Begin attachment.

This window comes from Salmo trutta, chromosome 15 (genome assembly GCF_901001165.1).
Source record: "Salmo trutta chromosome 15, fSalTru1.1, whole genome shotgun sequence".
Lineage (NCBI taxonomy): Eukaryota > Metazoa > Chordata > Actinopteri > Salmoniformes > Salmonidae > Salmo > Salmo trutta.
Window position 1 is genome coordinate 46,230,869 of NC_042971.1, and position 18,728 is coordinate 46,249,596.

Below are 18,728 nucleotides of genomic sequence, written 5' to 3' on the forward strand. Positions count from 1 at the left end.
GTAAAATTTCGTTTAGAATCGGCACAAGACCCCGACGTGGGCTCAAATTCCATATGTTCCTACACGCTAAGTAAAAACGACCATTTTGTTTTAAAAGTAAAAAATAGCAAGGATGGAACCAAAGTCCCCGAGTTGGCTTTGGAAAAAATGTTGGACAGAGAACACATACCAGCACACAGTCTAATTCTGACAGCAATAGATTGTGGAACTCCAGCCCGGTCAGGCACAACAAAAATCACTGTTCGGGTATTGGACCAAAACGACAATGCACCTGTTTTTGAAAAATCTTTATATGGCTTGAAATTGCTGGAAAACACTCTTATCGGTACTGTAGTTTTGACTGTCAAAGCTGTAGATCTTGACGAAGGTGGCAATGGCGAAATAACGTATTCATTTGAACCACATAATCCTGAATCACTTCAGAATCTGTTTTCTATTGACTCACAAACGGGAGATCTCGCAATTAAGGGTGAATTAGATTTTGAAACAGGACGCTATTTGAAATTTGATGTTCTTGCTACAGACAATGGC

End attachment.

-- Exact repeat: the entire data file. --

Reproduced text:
This window comes from Salmo trutta, chromosome 15 (genome assembly GCF_901001165.1).
Source record: "Salmo trutta chromosome 15, fSalTru1.1, whole genome shotgun sequence".
Lineage (NCBI taxonomy): Eukaryota > Metazoa > Chordata > Actinopteri > Salmoniformes > Salmonidae > Salmo > Salmo trutta.
Window position 1 is genome coordinate 46,230,869 of NC_042971.1, and position 18,728 is coordinate 46,249,596.

Below are 18,728 nucleotides of genomic sequence, written 5' to 3' on the forward strand. Positions count from 1 at the left end.
GTAAAATTTCGTTTAGAATCGGCACAAGACCCCGACGTGGGCTCAAATTCCATATGTTCCTACACGCTAAGTAAAAACGACCATTTTGTTTTAAAAGTAAAAAATAGCAAGGATGGAACCAAAGTCCCCGAGTTGGCTTTGGAAAAAATGTTGGACAGAGAACACATACCAGCACACAGTCTAATTCTGACAGCAATAGATTGTGGAACTCCAGCCCGGTCAGGCACAACAAAAATCACTGTTCGGGTATTGGACCAAAACGACAATGCACCTGTTTTTGAAAAATCTTTATATGGCTTGAAATTGCTGGAAAACACTCTTATCGGTACTGTAGTTTTGACTGTCAAAGCTGTAGATCTTGACGAAGGTGGCAATGGCGAAATAACGTATTCATTTGAACCACATAATCCTGAATCACTTCAGAATCTGTTTTCTATTGACTCACAAACGGGAGATCTCGCAATTAAGGGTGAATTAGATTTTGAAACAGGACGCTATTTGAAATTTGATGTTCTTGCTACAGACAATGGC